A bulb is an underground, modified stem that develops in some flowering plants. Its purpose is to store food and water for the plant through a cold or dry season. Many popular flowers like the Tulips, Lilies, Narcissus, Gladiolus, etc., fall under the category of bulbs, through which they propagate. These flowers are thus popularly referred to as flower bulbs or bulb flowers.
Classification of Flower Bulbs
Flower Bulbs are classified broadly into 2 categories based on the season in which they bloom- spring-flowering bulbs, which are planted in the fall and summer and fall-flowering bulbs, which are planted in the spring.
Flower Bulbs are also classified into 2 more categories based on the hardiness- hardy bulbs (daffodil, tulip, lily, etc.), which survive the winter right in the ground to bloom again the following year and tender bulbs (canna, dahlia, etc.), which also flower year after year, but in cold climates, they must be dug up in the fall for replanting in the subsequent spring after keeping it indoors during the winter.
Spring Flowering Bulbs
The blooming season of spring bulbs is usually from late winter to early summer, depending on the species. After the blooming season, spring bulbs continue to grow and store food for a period of time before dying back to ground level and becoming dormant during the summer and the fall. Spring-flowering bulbs start to grow roots again in the fall and winter to prepare for the following spring bloom. Spring bulbs are planted in the fall or early winter.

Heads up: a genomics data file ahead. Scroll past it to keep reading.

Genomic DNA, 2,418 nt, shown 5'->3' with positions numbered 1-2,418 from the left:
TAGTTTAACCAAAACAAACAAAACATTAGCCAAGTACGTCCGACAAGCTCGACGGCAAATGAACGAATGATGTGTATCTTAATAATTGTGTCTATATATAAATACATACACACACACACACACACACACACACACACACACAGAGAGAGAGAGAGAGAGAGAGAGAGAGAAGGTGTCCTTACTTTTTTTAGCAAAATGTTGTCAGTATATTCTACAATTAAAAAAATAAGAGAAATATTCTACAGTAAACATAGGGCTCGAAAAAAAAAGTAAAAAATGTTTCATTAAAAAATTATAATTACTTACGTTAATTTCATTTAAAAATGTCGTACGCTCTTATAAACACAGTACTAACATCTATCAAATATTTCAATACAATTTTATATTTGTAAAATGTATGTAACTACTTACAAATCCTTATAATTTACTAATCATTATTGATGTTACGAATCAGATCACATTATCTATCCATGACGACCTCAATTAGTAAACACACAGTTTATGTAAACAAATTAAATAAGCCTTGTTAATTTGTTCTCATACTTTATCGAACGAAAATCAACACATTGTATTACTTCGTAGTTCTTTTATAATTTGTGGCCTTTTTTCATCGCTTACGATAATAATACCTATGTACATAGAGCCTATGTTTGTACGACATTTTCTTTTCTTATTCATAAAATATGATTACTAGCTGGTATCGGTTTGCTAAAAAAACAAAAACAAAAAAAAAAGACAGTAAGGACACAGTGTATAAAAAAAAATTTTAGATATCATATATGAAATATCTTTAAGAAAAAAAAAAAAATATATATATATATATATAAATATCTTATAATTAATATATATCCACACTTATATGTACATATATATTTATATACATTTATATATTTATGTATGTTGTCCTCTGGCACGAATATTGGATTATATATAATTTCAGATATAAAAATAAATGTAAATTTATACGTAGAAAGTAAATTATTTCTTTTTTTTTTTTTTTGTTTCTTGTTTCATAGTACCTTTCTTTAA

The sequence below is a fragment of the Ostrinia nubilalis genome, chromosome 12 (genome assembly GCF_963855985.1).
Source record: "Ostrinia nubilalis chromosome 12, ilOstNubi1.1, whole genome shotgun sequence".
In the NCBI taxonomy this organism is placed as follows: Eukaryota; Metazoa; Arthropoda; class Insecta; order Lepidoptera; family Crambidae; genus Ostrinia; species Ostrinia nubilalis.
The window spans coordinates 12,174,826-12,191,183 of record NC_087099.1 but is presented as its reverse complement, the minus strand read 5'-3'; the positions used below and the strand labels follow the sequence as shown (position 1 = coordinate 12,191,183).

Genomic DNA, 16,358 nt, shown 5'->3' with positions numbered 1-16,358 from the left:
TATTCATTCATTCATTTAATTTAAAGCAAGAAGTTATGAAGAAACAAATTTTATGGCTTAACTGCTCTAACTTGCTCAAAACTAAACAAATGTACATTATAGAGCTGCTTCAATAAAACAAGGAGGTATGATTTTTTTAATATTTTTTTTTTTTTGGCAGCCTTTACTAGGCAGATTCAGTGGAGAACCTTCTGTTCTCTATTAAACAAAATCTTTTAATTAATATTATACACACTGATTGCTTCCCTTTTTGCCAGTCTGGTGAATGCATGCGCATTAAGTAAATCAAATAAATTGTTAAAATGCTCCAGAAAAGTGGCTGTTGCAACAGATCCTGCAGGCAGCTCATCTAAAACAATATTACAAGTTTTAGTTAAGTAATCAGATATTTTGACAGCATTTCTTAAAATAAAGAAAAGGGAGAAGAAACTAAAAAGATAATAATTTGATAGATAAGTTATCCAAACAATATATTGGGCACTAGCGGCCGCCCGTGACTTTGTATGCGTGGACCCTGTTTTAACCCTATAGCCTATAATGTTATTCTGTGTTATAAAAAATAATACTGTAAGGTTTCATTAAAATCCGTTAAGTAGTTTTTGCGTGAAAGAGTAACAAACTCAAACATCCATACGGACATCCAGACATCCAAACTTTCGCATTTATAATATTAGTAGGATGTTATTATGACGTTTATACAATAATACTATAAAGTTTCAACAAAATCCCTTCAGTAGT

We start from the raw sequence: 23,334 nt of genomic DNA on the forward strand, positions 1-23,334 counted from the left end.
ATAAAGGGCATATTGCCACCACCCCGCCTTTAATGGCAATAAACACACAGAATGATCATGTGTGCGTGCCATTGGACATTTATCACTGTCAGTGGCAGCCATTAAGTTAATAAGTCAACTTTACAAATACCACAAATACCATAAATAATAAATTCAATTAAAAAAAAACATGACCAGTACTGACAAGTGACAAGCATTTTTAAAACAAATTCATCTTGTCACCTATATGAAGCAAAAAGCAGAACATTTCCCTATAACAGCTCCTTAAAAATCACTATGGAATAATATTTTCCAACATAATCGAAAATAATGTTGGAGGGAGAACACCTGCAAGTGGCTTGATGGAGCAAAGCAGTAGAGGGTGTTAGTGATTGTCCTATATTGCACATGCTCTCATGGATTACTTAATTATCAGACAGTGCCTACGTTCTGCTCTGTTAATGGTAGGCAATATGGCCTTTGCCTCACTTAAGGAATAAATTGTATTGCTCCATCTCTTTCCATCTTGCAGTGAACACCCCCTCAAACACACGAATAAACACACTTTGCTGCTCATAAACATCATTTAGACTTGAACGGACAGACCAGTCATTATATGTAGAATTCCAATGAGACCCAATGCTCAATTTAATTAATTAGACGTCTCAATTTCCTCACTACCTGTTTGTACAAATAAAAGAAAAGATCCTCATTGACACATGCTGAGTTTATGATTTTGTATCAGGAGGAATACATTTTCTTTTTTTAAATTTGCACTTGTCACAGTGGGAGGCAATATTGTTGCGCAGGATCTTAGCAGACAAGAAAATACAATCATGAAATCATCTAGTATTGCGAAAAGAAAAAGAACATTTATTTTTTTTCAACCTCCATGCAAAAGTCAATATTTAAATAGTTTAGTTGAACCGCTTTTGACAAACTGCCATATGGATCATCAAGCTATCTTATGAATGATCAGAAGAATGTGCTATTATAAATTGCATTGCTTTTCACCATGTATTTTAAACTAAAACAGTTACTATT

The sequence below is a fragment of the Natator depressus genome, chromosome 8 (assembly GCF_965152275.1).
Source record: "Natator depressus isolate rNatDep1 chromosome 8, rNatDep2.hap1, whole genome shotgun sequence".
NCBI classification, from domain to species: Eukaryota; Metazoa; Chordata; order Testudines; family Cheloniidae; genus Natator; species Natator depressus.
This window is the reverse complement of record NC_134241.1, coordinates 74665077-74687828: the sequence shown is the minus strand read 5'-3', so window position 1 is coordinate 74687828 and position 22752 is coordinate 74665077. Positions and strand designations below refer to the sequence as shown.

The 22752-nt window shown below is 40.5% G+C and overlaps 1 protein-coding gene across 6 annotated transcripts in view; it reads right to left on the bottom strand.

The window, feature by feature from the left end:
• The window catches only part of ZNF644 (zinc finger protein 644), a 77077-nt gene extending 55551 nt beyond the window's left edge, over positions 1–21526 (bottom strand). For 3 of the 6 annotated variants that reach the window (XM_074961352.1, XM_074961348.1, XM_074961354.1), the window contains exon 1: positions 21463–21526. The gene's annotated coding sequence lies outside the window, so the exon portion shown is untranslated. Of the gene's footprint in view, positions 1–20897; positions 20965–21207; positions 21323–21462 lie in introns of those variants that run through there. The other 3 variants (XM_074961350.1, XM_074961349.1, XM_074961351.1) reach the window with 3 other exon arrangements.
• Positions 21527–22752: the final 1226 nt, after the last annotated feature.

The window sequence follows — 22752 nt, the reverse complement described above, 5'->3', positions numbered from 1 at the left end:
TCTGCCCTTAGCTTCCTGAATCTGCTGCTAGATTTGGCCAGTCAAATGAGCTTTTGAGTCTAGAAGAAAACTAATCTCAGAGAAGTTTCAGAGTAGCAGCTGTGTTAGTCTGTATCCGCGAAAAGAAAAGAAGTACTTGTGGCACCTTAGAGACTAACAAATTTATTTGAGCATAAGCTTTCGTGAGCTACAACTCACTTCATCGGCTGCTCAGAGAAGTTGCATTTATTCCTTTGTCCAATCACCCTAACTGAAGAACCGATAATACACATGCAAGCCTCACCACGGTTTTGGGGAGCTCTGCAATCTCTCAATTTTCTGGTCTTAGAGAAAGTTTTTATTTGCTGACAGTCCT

Here is a list of some popular spring-flowering bulbs-
- Fritillaria (Guinea Hen Flower)
- Winter Aconite
- Glory of the Snow
Summer & Fall Flowering Bulbs
The blooming season of these bulbs is varies a lot. Summer- and fall-flowering bulbs need both plenty of water while growing and well-drained soil. There are summer and fall bulbs that will grow well in sun or shade. Summer-flowering bulbs should be planted in the spring after danger of frost is past.
Here is a list of some popular summer-flowering bulbs-
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Following are some of the trusted bulb sellers in different countries or regions-
- Broadleigh Bulbs: Europe and UK
- Garden Express: Australia and Newzealand
- Veseys: Canada
- White Flower Farm: USA
Pseudobulbs are not true bulbs, but they resemble bulbs in certain features. They are of 3 types-
Corm: Solid, bulblike underground stem, resembling a bulb but without its scales and sometimes with a membranous coat. Typical examples are the corms of crocus and gladiolus. Corms bear roots at the base and nourish the young plant just as bulbs do.
Tuber: Swollen underground storage organ, modified from a root or rhizome, with buds where new shoots and roots develop after a dormant period. Examples are dahlias, and tuberous begonias.
Rhizome: Horizontal underground stem, often swollen into a storage organ. Both roots and shoots emerge from rhizomes. Rhizomes generally branch as they creep along and can be divided to make new plants. Typical examples are the rhizomes of iris and gingers.
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